Fecal microbiome analysis as a diagnostic test for diverticulitis

L. Daniels, A.E. Budding*, N. de Korte, A. Eck, J.A. Bogaards, H.B. Stockmann, E.C. Consten, P.H. Savelkoul, M.A. Boermeester

*Corresponding author for this work

Research output: Contribution to journalArticleAcademicpeer-review


Disease-specific variations in intestinal microbiome composition have been found for a number of intestinal disorders, but little is known about diverticulitis. The purpose of this study was to compare the fecal microbiota of diverticulitis patients with control subjects from a general gastroenterological practice and to investigate the feasibility of predictive diagnostics based on complex microbiota data. Thirty-one patients with computed tomography (CT)-proven left-sided uncomplicated acute diverticulitis were included and compared with 25 control subjects evaluated for a range of gastrointestinal indications. A high-throughput polymerase chain reaction (PCR)-based profiling technique (IS-pro) was performed on DNA isolates from baseline fecal samples. Differences in bacterial phylum abundance and diversity (Shannon index) of the resulting profiles were assessed by conventional statistics. Dissimilarity in microbiome composition was analyzed with principal coordinate analysis (PCoA) based on cosine distance measures. To develop a prediction model for the diagnosis of diverticulitis, we used cross-validated partial least squares discriminant analysis (PLS-DA). Firmicutes/Bacteroidetes ratios and Proteobacteria load were comparable among patients and controls (p = 0.20). The Shannon index indicated a higher diversity in diverticulitis for Proteobacteria (p < 0.00002) and all phyla combined (p = 0.002). PCoA based on Proteobacteria profiles resulted in visually separate clusters of patients and controls. The diagnostic accuracy of the cross-validated PLS-DA regression model was 84 %. The most discriminative species derived largely from the family Enterobacteriaceae. Diverticulitis patients have a higher diversity of fecal microbiota than controls from a mixed population, with the phylum Proteobacteria defining the difference. The analysis of intestinal microbiota offers a novel way to diagnose diverticulitis.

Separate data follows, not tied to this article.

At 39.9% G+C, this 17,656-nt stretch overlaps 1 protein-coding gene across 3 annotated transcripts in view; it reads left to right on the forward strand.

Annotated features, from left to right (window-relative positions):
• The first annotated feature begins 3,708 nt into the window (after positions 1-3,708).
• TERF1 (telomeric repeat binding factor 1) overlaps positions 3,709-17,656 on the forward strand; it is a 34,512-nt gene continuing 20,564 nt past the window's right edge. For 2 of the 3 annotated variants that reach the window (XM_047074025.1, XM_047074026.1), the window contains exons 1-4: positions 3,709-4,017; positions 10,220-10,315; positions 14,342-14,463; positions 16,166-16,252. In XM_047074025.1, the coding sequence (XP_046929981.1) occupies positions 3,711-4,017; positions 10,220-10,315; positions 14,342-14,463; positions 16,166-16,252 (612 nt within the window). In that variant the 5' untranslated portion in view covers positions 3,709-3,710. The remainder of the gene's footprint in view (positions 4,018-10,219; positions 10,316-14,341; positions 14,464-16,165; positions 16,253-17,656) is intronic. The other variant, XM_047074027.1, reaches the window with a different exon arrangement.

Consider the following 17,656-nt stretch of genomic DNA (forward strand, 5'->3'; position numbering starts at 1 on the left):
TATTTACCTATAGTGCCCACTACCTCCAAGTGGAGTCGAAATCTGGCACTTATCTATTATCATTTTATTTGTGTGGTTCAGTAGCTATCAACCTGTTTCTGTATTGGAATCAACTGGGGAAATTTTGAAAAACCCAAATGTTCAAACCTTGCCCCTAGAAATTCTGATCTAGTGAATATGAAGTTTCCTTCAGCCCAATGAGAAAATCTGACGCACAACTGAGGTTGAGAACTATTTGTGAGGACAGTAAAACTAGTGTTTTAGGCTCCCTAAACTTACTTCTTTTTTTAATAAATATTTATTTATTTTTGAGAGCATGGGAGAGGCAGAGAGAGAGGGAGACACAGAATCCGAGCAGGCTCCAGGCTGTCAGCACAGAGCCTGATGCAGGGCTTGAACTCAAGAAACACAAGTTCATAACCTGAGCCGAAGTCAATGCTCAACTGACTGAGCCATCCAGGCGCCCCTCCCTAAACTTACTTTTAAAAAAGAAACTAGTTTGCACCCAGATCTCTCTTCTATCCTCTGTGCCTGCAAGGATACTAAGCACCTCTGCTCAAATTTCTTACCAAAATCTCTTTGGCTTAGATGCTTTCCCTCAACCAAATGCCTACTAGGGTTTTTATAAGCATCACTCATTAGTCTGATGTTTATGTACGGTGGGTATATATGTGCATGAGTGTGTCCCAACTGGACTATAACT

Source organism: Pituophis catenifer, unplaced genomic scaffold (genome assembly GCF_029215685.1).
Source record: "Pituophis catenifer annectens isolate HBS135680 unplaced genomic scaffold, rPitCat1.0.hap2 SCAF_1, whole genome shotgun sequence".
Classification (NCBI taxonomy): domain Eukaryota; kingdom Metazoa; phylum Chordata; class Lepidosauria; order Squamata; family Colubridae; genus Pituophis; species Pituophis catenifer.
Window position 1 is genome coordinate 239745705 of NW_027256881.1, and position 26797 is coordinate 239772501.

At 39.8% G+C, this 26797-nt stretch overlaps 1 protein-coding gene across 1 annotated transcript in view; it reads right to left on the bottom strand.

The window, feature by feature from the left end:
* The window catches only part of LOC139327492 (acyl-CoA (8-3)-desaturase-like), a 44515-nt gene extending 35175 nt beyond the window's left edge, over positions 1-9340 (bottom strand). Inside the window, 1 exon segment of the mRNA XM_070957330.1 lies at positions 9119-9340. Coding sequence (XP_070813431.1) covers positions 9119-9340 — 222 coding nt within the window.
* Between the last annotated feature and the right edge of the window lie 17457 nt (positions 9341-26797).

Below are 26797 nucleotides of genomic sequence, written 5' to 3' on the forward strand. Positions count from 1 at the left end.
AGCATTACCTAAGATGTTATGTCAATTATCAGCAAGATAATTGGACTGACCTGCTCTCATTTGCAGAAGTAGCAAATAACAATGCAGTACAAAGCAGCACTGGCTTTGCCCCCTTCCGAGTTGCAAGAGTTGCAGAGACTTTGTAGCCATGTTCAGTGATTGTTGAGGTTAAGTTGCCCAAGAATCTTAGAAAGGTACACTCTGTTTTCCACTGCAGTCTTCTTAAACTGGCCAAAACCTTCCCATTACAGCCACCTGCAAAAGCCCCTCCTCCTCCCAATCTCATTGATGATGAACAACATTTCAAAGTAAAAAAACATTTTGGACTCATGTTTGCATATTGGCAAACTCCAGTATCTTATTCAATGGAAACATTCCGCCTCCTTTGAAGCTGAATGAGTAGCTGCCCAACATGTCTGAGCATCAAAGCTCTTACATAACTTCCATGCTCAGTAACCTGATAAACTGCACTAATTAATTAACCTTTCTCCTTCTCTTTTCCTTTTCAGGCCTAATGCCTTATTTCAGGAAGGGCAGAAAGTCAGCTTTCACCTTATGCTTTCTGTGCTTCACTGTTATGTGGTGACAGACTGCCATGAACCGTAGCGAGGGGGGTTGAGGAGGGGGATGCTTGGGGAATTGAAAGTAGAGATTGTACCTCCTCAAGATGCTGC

Original languageEnglish
Pages (from-to)1927-1936
JournalEuropean Journal of Clinical Microbiology & Infectious Diseases
Issue number11
Publication statusPublished - 1 Jan 2014


Dive into the research topics of 'Fecal microbiome analysis as a diagnostic test for diverticulitis'. Together they form a unique fingerprint.

Cite this